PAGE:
The heart pumps oxygenated blood to the body and deoxygenated blood to the lungs. The human heart has one atrium and one ventricle for each circulation. It has the following four chambers: left atrium, left ventricle, right atrium, and right ventricle. The right atrium is the upper chamber of the right side of the heart. The blood that is returned to the right atrium is deoxygenated (poor in oxygen) and passed into the right ventricle to be pumped through the pulmonary artery to the lungs for re-oxygenation and removal of carbon dioxide. The left atrium receives newly oxygenated blood from the lungs as well as the pulmonary vein which is passed into the strong left ventricle to be pumped through the aorta to the different organs of the body. Blood helps the brain and the kidneys. The circulatory system develops in the embryo. Veins show during weeks 4-8 of embryogenesis. Helping the cardiovascular system is key in building up our health. Ancient Egyptians, ancient Muslim scholars, ancient Romans, Michael Servetus, and others studied the circulatory system among the thousands of years of human history.

The respiratory system is very important to know and study. It is made up of organs used for gas exchange. It includes lungs and small air sacs called alveoli. They are call atria in birds. The alveoli have strong blood supply. These air sacs communicate with the external environment via a system of airways, or hollow tubes, of which the largest is the trachea, which branches in the middle of the chest into the two main bronchi. These enter the lungs where they branch into progressively narrower secondary and tertiary bronchi that branch into numerous smaller tubes, the bronchioles. In birds, the bronchioles are termed parabronchi. It is the bronchioles, or parabronchi that generally open into the microscopic alveoli in mammals and atria in birds. Air has to be pumped from the environment into the alveoli or atria by the process of breathing which involves the muscles of respiration. The respiratory system has the naval cavity, the pharynx (or near the throat). The larynx is found on inside of the neck. The tube next to the lungs is called the trachea. It has branches holding up the two lungs in the body. The lungs are surrounded by bronchial tubes. Therefore, the upper tract includes the nose, nasal cavities, sinuses, pharynx and the part of the larynx above the vocal folds. The lower tract (Fig. 2.) includes the lower part of the larynx, the trachea, bronchi, bronchioles and the alveoli. The respiratory tree has the trachea, mainstem bronchus, labor bronchus, segmental bronchus, bronchiole, alveolar duct, and the alveolus. Lungs expand and contact during the breathing cycle.  The primary function of the respiratory system is to exchange oxygen and carbon dioxide. Inhaled oxygen enters the lungs and reaches the alveoli. Oxygen passes quickly through this air-blood barrier into the blood in the capillaries. Similarly, carbon dioxide passes from the blood into the alveoli and is then exhaled.

In life, we learn new things constantly. Even after I’m 35 years old, I continue to learn new facts about the human body and genetics. Controlling muscular hypertrophy is done by myostatin proteins. Age, height, weight, genetics, sex, and training can determine how much muscular hypertrophy a person can experience.  Muscle hypertrophy is a term for the growth and increase of the size of muscle cells. Hypertrophy happens as a product of physical exercise like weightlifting. Examples of increased muscle hypertrophy are seen in various professional sports, mainly strength related sports such as boxing, Olympic weightlifting, mixed martial arts, rugby, professional wrestling and various forms of gymnastics. Increased muscle hypertrophy can be found in athletes who do basketball, baseball, ice hockey, and soccer (i.e. a center in basketball can be bigger to overpower opponents). This is achieved by cardiovascular and muscular endurance training. A human being is a product of both nature and nurture, so using both in performing great exercise output is important. Both men and women can increase their physical fitness capacity via training. Some people have myostatin deficiency. Muscles are made up of bundles, fascicle, muscle fiber, muscle cells, and other components like the myofibril. Many genes are associated with muscular strength and functioning like ACTG1, PEX14, TGFA, and SYT1. All of this relates to DNA. DNA is found in the human cell nucleus. The human embryo has 46 chromosomes. A chromosome has double stained DNA. DNA is held by four chemical called bases. They are adenine, cytosine, guanine, and thymine. DNA is made up of a double helix too. DNA forms chromosomes in the cell nucleus. Section of DNA form genes. Genes act as directors for proteins. Exercise, nutrition, and supplements can improve the human body. In the 21st century, we live in a new time. The average life expectancy worldwide has increased via medicine, surgery, and health science. Men tend to weigh more and have greater muscle mass than women. Men have 40–60 percent greater upper-body strength and 25–30 percent more lower-body strength. However, with training and nutritional guidance on par with men’s, female power lifters, for example, have narrowed the gap in actual strength to between 0 and 8 percent.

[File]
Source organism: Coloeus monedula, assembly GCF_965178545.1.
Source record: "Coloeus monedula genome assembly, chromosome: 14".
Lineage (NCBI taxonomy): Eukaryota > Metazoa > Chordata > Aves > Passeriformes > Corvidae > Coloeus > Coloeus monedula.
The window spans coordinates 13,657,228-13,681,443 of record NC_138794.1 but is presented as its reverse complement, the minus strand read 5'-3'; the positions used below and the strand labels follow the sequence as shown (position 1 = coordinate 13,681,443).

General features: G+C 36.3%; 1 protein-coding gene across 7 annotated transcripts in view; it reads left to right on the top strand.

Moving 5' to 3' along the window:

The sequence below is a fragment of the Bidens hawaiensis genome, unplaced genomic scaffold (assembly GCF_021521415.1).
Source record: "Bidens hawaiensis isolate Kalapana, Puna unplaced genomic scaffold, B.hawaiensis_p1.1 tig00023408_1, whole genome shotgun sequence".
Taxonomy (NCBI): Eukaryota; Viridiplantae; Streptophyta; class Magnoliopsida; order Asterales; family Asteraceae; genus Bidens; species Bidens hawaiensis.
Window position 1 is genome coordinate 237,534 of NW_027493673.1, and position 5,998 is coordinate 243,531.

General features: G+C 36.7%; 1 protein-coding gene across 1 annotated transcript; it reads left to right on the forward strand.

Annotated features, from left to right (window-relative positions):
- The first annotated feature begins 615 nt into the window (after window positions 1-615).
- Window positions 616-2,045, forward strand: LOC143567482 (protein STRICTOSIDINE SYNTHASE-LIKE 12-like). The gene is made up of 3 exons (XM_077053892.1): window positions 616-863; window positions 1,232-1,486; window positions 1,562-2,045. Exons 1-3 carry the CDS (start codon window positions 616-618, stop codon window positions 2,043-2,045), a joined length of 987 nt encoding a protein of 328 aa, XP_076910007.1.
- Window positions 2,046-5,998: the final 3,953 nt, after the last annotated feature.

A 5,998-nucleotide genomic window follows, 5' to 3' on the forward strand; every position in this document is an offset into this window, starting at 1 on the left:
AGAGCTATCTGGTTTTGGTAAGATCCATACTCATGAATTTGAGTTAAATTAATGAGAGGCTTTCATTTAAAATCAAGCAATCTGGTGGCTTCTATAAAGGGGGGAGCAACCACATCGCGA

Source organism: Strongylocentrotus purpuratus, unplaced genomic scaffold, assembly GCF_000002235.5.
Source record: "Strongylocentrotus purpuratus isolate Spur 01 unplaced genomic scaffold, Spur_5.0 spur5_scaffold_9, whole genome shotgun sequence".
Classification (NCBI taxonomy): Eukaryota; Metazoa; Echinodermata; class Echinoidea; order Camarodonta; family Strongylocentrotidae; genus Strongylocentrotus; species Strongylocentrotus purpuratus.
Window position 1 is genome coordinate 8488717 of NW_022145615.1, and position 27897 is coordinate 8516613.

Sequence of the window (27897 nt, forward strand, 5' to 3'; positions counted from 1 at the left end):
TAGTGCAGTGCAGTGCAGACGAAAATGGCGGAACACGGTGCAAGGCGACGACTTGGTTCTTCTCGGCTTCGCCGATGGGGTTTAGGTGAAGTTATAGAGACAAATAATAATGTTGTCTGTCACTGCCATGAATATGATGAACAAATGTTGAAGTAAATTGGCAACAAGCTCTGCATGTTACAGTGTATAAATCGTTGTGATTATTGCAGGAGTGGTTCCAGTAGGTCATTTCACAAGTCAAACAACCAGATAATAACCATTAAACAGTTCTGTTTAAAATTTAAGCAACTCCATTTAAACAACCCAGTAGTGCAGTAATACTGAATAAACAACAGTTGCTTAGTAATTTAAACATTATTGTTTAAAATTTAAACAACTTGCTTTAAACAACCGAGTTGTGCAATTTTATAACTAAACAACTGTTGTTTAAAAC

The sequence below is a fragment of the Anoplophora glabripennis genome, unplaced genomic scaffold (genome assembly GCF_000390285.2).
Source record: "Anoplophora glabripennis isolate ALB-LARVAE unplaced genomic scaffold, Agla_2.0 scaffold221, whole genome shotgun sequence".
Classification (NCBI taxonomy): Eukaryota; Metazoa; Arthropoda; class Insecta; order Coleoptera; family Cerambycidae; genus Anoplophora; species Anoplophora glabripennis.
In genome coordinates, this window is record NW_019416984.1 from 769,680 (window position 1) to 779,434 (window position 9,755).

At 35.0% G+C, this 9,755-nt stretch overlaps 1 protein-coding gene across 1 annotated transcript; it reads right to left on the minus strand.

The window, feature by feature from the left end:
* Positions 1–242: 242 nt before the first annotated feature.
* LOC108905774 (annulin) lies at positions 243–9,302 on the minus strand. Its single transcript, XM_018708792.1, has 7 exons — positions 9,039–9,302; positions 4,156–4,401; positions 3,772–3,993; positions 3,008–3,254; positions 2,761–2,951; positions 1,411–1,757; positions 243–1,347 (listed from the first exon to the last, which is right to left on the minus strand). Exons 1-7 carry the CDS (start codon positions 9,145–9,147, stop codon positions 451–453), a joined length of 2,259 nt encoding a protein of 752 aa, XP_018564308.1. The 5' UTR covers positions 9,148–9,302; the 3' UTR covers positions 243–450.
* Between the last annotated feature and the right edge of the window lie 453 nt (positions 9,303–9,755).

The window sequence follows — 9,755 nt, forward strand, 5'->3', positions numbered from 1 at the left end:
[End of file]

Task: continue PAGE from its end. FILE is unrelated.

There have even been studies where women’s lower-body strength used in performing leg-presses has exceeded that of men. Males weigh about 15% more than females, on average. For those older than 20 years of age, men in the US have an average weight of 86.1 kg (190 lbs.), whereas women have an average weight of 74 kg (163 lbs.). On average, men are taller than women, by about 15 cm (6 inches). American men who are 20 years old or older have an average height of 176.8 cm (5 ft. 10 in). The average height of corresponding American women is 162 cm (5 ft. 4in). Women have a larger hip section than men, an adaptation for giving birth to infants with large skulls. Women show higher performance levels on tests of verbal fluency. This may be because the female auditory cortex is denser than that of the male. This difference and other sensory differences like it could be because of the sex hormones that impact the fetal brain during development. Some studies have shown that women have a more sensitive sense of smell than males, both in the differentiation of odors, and in the detection of slight or faint odors. Sex is determined by biology like gamete size, genital morphology, and the presence of absence of a Y chromosome including sex hormone levels. Gender deals with social roles based on the sex of a person or personal identification of one’s own gender. There are similarities among men and women too. Both are human beings, we have the same hormones (with variations of hormone levels and patterns in each human), and we all have equal value as persons living on this Earth.

By Timothy